Besides being good for your self-esteem, recording your successes will gradually help you grasp the science behind an interview strategy, letting you make choices/statements with the full knowledge that they’ll be effective.
According to recent data, an average corporate job opening will receive around 250 resume submissions, but only four to five candidates will actually be interviewed.
When prospective employers invite promising candidates back for a second interview, the questions they ask and the tests they propose will generally be harder and different from the questions and tests of the previous interview. To avoid being caught off guard, candidates should gather as much information as they can about the format of their second interview and adapt their approach accordingly.
One effective way to gather information about second-stage interviews is to simply send a message to the company’s Human Resources department and ask what you should expect. In most cases, the folks at HR will be happy to explain how the second interview will be structured, how candidates should prepare, and whether candidates should bring print-outs of resumes, well-written cover letters, or comprehensive portfolios.
Many interviewers these days like to ask job seekers questions about previous careers and the lessons learned from them. Questions like “Can you describe a time where you were faced with a challenging customer concern, and the approach you took to resolve it?” tend to be asked during interviews for customer-service positions and are popular among interviewers who want to ask the infamous “What is your biggest weakness?” question in a more subtle way.
To prepare for second interview questions about previous work experience, think back on moments from your previous careers that were challenging, frustrating, fun, or rewarding. Difficult customers and challenging projects that you handled with aplomb are good examples of stories you can share with interviewers to demonstrate your prowess.
Write down these examples and practice until you can tell them from memory.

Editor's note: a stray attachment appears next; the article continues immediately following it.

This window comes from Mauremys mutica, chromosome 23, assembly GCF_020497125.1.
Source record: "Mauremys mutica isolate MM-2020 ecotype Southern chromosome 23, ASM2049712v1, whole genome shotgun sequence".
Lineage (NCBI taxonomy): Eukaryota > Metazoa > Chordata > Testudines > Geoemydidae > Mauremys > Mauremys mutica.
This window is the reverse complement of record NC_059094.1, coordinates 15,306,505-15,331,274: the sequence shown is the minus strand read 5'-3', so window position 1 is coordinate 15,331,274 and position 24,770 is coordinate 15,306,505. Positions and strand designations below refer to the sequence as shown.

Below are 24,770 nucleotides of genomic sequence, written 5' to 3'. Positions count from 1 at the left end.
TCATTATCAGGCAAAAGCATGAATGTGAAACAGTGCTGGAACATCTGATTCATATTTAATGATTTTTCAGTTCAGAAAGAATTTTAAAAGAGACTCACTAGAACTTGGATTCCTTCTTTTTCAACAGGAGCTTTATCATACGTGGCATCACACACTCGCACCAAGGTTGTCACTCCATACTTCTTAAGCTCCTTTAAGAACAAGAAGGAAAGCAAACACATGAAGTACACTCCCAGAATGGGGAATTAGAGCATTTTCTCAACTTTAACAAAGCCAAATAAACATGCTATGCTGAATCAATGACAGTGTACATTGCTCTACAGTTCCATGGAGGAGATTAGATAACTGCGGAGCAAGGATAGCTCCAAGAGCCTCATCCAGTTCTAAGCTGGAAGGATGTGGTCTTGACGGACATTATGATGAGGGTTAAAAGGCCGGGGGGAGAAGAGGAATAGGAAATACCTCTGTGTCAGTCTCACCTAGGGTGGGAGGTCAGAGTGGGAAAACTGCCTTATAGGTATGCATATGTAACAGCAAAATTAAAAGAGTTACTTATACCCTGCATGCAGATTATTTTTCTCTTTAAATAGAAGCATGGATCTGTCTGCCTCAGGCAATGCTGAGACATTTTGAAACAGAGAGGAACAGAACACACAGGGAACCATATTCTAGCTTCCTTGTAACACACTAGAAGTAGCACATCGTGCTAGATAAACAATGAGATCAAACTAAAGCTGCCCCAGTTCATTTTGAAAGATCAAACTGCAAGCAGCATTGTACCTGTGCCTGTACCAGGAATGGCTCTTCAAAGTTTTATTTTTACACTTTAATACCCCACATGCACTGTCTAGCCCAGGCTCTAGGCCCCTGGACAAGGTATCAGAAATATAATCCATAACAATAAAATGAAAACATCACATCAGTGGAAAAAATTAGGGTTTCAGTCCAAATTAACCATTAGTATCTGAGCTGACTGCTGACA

Having trouble thinking of work stories where you surmounted major challenges? As an alternative, you can bring up stories about early career moments where you initially struggled with a job’s task and then decisively explain how you learned and improved from the experience. As with most forms of storytelling, presentation matters.
As mentioned above, the questions asked in second-stage interviews tend to be more technical and complex than those from first-stage interviews. For this reason, job-seekers preparing for a new interview should always refresh their understanding of the fundamental knowledge needed for the position, particularly if said position requires a working knowledge of math, language, computer programming, or other information-dense disciplines.
In public schools, colleges, and other universities, students absorb information on complex topics through activities such as lectures, tests, homework, group projects, and self-study. Post-graduation, however, it’s easy to forget the studying habits you picked up during your student days, rely too much on intuition to complete tasks, then suffer from mental hiccups when job interviewers ask you questions about basic terminology or procedures.
Even a quick perusal of online guides and old academic textbooks can help job seekers shake off the metaphorical rust and anticipate the questions interviewers will use to evaluate your proficiency.